Royal Decree Law 8/2020 of 17th March approved a State Guarantee Line of up to 100 billion euros to facilitate the maintenance of employment and alleviate the economic effects of the health crisis.
Thus, in accordance with the established mechanism, the State guarantees with this amount the financing granted by financial institutions to companies and self-employed, to address the economic and social impact of COVID-19, up to 80% of the amount lent for new financing operations and 70% for the renewal of existing ones.
The Council of Ministers activated four sections of the line by means of agreements dated 24 March, 10 April, 5 May and 19 May, which have been distributed as follows
SMEs and the self-employed: 60,000 million euros
Non-SMEs: 20 billion euros
Conditions of application:
This line of guarantees is managed by the ICO (Institute of Official Credit) through the financial institutions that grant the funding, and are subject to conditions on the use of the funds, so they can only be used for
Outstanding A/P Invoices
Rentals of premises, offices and facilities
Need for working capital
Other liquidity requirements, including those arising from maturities of financial or tax obligations
Loan consolidation and restructuring, as well as the cancellation or early repayment of pre-existing debt, may not be financed from the Guarantee Line.
Non-distribution of dividends:
Guaranteed financing may not be used to pay dividends, or interim dividends, or for any purpose other than that established.
This means, therefore, that those who have received ICO loans may not distribute dividends, in the same way as those who have taken advantage of force majeure ERTEs, for the financial year in which they have requested it, as we commented in our article of 19 May.
In that case, by referring to “the year in which it was requested” it is assumed that dividends from 2019 results could be distributed. However, having requested the ICOs prior to such distribution, such possibility would be limited by the conditions of the granting of such credits.
The financial conditions of the ICOs:
Having said that, let’s start by analyzing what it really means, financially speaking, that the State guarantees 80% or 70% of the loans, depending on the case.
The banks acquire the EURIBOR that they lend; From this point on, some of the management costs are added (which is what the bank will earn) and a percentage of the risk involved in the operation is added, depending on the destination and the borrower (which is why, roughly speaking, mortgage loans are much cheaper than consumer loans, and not to mention the revolving ones – those of the VISA cards – that everyone has without checking the destiny or solvency of those who use them) and that respond to an actuarial calculation, so that good payers, if they do not have a very high rating in the bank that grants them the credit, end up paying for the failures that others produce. This is how it works.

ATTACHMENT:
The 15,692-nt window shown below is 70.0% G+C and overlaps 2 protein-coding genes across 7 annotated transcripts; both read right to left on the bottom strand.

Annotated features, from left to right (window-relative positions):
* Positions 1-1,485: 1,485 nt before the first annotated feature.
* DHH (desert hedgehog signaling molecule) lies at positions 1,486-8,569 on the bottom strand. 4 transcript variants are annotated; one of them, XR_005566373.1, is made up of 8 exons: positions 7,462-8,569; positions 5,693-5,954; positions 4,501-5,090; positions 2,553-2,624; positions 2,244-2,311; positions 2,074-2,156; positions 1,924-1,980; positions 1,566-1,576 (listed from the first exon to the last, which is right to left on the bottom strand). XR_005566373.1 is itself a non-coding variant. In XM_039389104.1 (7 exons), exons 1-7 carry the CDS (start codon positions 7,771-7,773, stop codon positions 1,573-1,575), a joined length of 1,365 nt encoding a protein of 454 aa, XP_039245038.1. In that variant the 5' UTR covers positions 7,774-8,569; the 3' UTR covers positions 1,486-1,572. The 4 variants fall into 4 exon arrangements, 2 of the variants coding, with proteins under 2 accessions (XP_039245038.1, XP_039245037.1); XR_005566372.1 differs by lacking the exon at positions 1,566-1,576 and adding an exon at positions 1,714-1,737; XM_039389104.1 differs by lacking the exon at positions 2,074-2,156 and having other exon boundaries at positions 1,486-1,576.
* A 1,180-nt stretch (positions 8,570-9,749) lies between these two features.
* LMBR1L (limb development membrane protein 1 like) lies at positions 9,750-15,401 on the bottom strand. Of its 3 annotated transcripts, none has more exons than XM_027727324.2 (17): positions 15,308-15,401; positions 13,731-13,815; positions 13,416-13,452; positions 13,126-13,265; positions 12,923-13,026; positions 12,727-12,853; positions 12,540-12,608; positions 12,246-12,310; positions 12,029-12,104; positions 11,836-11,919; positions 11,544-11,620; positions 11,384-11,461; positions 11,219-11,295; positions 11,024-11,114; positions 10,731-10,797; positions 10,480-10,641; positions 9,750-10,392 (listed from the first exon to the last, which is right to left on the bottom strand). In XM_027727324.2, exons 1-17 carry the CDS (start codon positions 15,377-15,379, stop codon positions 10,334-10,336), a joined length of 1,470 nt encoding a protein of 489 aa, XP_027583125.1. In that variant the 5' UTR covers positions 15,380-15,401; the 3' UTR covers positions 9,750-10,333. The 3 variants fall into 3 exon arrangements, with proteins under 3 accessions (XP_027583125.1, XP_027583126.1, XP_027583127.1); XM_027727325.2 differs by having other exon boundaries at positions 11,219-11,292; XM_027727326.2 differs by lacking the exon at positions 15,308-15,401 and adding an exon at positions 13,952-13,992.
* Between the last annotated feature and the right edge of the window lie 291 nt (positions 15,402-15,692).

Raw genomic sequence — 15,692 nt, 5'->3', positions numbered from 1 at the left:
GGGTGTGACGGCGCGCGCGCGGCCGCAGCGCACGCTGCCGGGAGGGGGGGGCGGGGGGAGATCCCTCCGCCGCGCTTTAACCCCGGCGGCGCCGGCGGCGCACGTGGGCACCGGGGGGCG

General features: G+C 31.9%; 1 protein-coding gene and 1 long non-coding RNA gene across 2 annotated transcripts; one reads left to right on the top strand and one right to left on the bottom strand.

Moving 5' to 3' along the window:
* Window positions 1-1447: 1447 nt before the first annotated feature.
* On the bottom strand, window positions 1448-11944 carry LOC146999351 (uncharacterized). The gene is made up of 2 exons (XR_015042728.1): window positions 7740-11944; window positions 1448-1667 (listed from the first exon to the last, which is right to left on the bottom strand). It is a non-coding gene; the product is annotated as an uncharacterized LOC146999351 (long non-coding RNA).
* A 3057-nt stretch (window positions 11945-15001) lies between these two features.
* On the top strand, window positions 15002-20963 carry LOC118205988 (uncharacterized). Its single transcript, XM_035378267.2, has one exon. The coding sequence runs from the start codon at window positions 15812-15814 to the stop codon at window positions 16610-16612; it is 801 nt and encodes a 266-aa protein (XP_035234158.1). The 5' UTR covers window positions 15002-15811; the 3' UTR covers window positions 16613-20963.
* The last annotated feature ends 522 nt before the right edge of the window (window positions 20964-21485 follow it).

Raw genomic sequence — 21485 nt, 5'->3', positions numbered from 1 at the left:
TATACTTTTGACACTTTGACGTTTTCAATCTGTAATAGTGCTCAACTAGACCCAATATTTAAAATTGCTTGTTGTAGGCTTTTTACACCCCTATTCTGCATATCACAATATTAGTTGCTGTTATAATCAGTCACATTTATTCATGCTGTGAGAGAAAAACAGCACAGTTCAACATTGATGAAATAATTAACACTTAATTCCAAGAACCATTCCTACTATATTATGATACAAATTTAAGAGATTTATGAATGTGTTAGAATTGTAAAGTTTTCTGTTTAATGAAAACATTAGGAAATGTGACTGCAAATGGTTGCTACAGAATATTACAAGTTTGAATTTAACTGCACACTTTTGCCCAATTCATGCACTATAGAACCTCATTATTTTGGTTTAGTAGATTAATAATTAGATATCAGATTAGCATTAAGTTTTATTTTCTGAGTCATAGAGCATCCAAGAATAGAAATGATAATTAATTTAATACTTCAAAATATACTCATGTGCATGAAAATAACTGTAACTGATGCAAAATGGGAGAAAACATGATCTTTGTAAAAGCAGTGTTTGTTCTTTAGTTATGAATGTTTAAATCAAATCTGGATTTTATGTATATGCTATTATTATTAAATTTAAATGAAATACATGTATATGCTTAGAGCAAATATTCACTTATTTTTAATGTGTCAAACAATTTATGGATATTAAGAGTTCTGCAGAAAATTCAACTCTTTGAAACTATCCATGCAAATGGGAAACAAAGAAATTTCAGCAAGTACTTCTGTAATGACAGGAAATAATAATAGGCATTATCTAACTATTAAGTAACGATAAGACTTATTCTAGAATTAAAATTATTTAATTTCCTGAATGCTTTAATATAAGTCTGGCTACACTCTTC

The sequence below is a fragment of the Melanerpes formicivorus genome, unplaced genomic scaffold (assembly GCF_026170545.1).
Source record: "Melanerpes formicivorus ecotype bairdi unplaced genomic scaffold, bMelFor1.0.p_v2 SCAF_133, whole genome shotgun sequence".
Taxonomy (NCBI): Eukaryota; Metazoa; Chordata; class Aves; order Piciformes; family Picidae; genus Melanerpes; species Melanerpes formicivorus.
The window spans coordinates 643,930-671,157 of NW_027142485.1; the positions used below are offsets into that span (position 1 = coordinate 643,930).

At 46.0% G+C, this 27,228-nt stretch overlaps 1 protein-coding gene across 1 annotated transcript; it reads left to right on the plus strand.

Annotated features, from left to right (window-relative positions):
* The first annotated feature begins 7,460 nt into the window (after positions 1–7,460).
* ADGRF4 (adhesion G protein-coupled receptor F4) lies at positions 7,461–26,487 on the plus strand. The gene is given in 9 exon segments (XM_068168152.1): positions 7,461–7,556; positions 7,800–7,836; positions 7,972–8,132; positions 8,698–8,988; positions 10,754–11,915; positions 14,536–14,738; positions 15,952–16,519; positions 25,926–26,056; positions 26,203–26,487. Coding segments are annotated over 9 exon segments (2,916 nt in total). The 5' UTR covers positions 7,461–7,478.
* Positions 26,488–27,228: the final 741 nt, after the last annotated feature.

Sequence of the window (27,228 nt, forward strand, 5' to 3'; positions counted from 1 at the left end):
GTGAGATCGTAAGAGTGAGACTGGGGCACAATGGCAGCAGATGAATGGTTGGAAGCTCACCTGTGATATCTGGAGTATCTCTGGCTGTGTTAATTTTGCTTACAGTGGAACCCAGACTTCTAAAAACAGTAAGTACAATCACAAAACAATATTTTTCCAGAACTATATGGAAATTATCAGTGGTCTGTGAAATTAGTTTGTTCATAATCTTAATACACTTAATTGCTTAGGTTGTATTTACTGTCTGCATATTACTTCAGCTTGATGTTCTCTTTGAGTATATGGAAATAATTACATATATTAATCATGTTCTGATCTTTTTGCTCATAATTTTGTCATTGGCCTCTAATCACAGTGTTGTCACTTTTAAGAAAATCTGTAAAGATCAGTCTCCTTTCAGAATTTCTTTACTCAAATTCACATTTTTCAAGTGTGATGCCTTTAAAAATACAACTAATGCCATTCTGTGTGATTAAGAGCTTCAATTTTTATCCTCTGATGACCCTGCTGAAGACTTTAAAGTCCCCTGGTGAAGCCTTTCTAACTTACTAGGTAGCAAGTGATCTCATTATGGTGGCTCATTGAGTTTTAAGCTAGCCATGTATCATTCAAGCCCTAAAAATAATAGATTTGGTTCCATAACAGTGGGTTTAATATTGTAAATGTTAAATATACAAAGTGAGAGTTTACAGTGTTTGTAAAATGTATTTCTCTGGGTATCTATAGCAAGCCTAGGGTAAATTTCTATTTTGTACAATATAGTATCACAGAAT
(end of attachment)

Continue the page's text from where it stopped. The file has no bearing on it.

But here, with the ICOs, we find that 70-80% of the credit is guaranteed by the State, which means a 100% collection security, so there is no risk regarding this proportion.
The monthly average of the Euribor price, which stood at -0.266% in March, means that the money costs practically nothing. This has been the case for a long time now and the interest rate is shaped by the profit margin and the risk ratio. Since the latter would only apply to the 20% or 30% not guaranteed by the state, the interest should be very low.
Behaviour of ICO loans:
It is to be expected, then, that the ICO loans will have a very low interest rate – and this is the main purpose and effect that the State’s guarantee must have – and also that they will be quick, since otherwise they would not be effective; but it seems that these effects are not occurring in the desirable way in all cases.
According to the average, the SMEs were to receive the loans at 1.5% and the self-employed, more penalized, at 2.5%, but there have been many differences in interest and it has been set at 3.8% or even 4.2%.
According to data from CISS, a survey conducted by Pimec (the SME employers’ confederation) indicates that 36.6% of the amount of ICO loans is being used to restructure previous debt, so the bank is securing its customers’ debts with a better guarantor, and the debtor gets an extended term with respect to its previous debts, but does not get new financing to address the economic difficulties caused by the Covid.
From what was to be an emergency service in Covid’s time, it appears that the granting of ICO loans has become in an alternative business source to the credit crunch that is looming in housing and consumption. According to the CISS data, 11.5% of SMEs and the self-employed have been forced to take out additional products such as insurances and cards.
With these practices proliferated complaints to the Spanish Central Bank, and that initial “fervor” has been reduced considerably, but remains a significant delay, as it can take almost a month between the request of the ICO and the availability of money. According to the banks, they already have them approved when they send them to the ICO for review, and there they get stuck.
The fact is that there are many applicants, mostly self-employed, who are still waiting for a response, although it seems that the banks themselves have the greatest reticence with them, to avoid the level of default of our last crisis.
Cepyme (another SME employers’ confederation) complains that banks are demanding solvency requirements that are limiting the number of companies that can qualify for ICO loans, despite the state guarantee.
Thanks to the pressure of the employers, some aspects have been improved, in order to increase both the number of favoured companies and the speed in obtaining funds; but, at the end of the day, the reality is still far from the expectations and, above all, from the needs that the situation would deserve.
Juan Núñez – Lawyer